• Dr. David Chao, a former NFL head team physician with 17 years of experience, wrote a piece for the National Football Post detailing the injury risks associated with playing in the Coliseum. He particularly focused on the risks of playing on dirt, which could lead to leg injuries, risky skin abrasions and severe concussions. Furthermore, the 50-year-old stadium doesn’t cater to injured players, who have to climb three flights of stairs to reach the stadium’s x-ray room.
  • Justin Tuck is enjoying his time in the Bay Area, but he admitted to Conor Orr of the Star-Ledger that he expected to be back with the Giants. You spend nine years in one place. You have a lot of success there and a lot of great friends. So yeah, it’s going to be weird but I understand the business side of things and you need to move forward…To answer your question, I am still surprised I’m not a New York Giant.”
  • The Raiders were very active this offseason, but ESPN.com’s Paul Gutierrez says the team still could have improved their wide receiver and tight end depth. The writer brings up an analogy from head coach Dennis Allen, who compared it to “sitting on Santa’s lap and not getting quite everything you asked for.”
  • The Raiders’ lack of interest in Brandon Flowers indicates that the team is comfortable with D.J. Hayden and may not pursue a veteran cornerback, Gutierrez writes.

Poll: Who Will Win The AFC West?

Despite the fact that the Broncos were the AFC’s top seed in 2013, finishing with a 13-3 record, the AFC West race was actually the tightest of the four in the conference. The Chiefs and Chargers both joined Denver as playoff teams out of the West, in what was arguably the NFL’s second-best division behind the NFC West.

The Broncos head into the 2014 season as the favorites to repeat as division champs, and could be even stronger on the defensive side of the ball than they were a year ago. Aqib Talib replaces departed cornerback Dominique Rodgers-Cromartie in a secondary that also added playmaking safety T.J. Ward. Meanwhile, DeMarcus Ware will join Von Miller to lead one of the league’s more dangerous pass rushes. Denver lost some key contributors, including wideout Eric Decker and guard Zane Beadles, but the Broncos are still deep and talented enough to go as far as Peyton Manning can lead them. Coming off a record-setting MVP season, Manning should be in line for another big year assuming he stays healthy, which is no given at age 38.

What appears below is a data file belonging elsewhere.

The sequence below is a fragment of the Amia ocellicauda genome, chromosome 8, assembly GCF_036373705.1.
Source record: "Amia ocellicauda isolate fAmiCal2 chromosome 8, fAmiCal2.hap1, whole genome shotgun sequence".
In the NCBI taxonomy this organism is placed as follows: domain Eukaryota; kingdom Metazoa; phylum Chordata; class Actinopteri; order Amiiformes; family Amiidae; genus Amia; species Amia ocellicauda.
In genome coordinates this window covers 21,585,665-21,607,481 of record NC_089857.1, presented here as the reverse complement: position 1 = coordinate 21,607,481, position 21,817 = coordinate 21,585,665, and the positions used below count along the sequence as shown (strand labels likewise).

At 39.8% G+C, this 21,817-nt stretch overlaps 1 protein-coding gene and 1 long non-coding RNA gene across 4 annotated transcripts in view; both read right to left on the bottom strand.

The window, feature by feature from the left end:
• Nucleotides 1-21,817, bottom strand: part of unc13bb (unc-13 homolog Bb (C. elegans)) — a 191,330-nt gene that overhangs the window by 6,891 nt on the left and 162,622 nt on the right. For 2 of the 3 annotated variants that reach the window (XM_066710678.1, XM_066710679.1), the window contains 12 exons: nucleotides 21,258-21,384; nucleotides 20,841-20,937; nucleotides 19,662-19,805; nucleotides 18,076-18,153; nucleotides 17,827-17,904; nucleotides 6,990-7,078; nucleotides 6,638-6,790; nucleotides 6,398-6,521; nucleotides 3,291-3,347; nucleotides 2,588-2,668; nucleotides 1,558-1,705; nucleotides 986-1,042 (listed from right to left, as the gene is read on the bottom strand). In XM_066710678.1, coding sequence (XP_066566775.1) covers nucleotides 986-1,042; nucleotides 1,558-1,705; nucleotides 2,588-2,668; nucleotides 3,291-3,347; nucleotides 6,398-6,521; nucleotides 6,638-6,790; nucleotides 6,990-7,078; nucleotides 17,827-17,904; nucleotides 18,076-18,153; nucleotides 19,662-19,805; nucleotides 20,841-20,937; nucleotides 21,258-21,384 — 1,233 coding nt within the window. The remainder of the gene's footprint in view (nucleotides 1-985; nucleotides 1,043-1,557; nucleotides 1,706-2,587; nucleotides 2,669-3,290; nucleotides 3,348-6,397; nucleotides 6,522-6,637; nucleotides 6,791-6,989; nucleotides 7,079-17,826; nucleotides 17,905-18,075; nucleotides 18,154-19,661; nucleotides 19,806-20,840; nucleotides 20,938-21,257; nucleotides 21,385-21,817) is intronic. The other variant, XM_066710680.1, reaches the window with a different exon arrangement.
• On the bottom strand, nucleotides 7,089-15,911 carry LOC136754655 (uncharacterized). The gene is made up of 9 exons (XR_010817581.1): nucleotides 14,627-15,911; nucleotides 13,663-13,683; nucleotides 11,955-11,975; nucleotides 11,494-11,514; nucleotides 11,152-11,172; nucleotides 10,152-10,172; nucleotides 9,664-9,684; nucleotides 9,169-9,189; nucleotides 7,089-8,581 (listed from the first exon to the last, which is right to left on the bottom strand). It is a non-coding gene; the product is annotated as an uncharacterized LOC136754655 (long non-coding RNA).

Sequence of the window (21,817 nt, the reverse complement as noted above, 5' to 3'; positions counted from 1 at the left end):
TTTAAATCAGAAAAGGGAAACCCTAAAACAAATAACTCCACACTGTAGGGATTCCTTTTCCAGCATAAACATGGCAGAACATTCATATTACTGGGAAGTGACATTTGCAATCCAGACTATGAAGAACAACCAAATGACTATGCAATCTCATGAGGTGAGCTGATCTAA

While Denver may be the frontrunner in the AFC West, the Chiefs and Chargers shouldn’t be overlooked. Neither club made the sort of big splashes that the Broncos did in the offseason, and Kansas City’s offensive line exodus is a cause for concern, with Branden Albert, Geoff Schwartz, and Jon Asamoah all moving on in free agency. However, these are still talented clubs that will be looking to return to the postseason in 2014. San Diego, in particular, could be a dark horse to make some noise in the regular season and the playoffs, having added cornerbacks Brandon Flowers and Jason Verrett to a secondary that struggled a year ago.

As for the Raiders, they were an afterthought at 4-12 in 2013, and will be a long shot in the West again in 2014 — betting site Bovada.lv gives Oakland 18:1 odds at winning the division. But Matt Schaub could provide some stability at the quarterback position if he benefits from a change of scenery in Oakland. First-round linebacker Khalil Mack should have an immediate impact. And the Raiders brought in a number of interesting veterans in free agency, including Justin Tuck, LaMarr Woodley, James Jones, Austin Howard, and Maurice Jones-Drew. A lot would have to break right for the Raiders to have a chance at the division title, but it’s not a totally inconceivable scenario.

What do you think? Which team will win the AFC West in 2014?

Previously:
Who will win the AFC North?